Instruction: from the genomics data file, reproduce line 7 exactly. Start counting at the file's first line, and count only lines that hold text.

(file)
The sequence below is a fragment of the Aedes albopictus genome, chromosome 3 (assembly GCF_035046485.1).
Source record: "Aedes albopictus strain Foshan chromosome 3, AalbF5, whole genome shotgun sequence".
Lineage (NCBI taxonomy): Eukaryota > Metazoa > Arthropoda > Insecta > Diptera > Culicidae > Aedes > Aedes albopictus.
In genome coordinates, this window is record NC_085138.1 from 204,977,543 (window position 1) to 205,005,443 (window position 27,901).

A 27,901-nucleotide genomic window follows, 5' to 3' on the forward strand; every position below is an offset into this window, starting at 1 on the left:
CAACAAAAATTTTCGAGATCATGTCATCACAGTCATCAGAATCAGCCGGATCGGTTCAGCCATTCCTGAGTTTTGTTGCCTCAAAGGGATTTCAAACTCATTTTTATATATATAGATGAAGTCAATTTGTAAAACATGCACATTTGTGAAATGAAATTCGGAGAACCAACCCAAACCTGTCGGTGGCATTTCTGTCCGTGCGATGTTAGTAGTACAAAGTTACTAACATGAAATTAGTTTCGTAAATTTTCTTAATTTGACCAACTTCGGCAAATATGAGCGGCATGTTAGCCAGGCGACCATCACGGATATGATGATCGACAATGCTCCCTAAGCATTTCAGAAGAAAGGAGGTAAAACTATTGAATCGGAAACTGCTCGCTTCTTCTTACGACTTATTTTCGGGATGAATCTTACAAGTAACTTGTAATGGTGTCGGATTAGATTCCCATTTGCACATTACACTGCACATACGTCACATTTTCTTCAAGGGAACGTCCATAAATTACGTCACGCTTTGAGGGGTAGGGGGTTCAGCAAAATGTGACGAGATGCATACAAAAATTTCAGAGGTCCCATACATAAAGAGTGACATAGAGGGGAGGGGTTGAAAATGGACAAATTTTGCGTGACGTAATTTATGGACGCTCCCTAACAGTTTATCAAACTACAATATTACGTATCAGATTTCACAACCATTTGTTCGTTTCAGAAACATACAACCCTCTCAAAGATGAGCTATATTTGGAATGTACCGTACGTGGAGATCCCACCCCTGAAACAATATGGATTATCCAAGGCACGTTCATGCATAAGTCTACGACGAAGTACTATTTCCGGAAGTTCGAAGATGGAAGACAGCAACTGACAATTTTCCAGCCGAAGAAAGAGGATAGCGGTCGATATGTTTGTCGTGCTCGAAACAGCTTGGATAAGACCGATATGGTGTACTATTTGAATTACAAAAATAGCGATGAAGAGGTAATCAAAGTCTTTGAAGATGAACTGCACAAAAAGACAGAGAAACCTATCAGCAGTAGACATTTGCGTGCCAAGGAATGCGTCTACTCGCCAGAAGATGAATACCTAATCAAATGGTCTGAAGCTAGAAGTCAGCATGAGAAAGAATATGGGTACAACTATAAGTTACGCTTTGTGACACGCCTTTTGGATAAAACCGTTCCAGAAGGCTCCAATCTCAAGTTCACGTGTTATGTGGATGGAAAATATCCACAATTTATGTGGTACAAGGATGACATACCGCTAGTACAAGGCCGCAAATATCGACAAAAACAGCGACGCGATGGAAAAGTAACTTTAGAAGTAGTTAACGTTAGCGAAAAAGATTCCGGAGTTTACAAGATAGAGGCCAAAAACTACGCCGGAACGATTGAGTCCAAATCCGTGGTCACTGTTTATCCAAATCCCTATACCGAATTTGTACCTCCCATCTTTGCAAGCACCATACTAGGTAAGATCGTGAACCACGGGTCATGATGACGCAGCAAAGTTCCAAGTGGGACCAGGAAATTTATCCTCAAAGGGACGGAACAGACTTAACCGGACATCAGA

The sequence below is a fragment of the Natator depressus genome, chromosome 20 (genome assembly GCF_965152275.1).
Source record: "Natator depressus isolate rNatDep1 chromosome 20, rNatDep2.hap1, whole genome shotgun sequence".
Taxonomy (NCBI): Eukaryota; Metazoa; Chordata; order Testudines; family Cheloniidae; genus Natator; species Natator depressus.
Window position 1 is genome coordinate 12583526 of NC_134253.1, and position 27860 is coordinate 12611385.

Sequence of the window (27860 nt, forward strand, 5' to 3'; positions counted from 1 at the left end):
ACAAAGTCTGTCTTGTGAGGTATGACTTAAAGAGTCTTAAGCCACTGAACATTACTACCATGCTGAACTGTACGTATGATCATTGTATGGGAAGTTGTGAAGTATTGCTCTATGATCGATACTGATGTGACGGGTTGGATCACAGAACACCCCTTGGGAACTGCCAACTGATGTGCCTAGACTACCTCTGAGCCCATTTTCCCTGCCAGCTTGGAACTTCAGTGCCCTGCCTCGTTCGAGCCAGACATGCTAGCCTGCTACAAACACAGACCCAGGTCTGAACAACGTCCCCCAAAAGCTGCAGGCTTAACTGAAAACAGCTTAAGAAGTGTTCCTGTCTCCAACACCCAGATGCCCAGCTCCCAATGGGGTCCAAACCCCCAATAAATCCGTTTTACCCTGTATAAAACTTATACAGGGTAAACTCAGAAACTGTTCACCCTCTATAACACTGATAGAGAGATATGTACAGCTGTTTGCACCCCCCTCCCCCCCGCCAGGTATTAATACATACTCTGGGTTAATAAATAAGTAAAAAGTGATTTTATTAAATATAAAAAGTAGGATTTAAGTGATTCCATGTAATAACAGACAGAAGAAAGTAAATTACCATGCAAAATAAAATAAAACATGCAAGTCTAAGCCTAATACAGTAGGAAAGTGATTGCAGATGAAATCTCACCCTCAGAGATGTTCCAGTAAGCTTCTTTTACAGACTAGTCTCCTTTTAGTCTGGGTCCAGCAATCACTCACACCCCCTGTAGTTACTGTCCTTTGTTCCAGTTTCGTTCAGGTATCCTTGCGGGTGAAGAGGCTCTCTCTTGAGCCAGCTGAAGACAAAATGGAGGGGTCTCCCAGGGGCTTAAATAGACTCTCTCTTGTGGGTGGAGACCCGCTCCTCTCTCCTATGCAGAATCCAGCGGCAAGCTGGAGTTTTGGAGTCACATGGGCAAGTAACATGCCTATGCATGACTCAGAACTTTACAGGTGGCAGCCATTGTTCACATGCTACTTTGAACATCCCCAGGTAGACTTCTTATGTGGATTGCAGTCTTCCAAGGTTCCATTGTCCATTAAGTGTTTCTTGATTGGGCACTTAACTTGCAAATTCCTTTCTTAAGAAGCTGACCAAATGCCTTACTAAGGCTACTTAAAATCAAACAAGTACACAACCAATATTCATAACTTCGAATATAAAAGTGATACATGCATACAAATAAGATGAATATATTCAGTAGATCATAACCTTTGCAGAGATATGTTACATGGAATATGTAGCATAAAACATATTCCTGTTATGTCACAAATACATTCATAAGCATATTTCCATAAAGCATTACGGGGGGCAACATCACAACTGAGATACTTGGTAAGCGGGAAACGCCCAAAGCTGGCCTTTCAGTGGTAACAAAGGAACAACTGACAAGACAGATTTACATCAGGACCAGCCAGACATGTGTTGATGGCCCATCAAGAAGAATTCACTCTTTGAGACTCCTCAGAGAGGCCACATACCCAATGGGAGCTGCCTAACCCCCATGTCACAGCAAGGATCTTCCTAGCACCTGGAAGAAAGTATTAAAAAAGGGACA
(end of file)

The sequence below is a fragment of the Natator depressus genome, chromosome 20 (genome assembly GCF_965152275.1).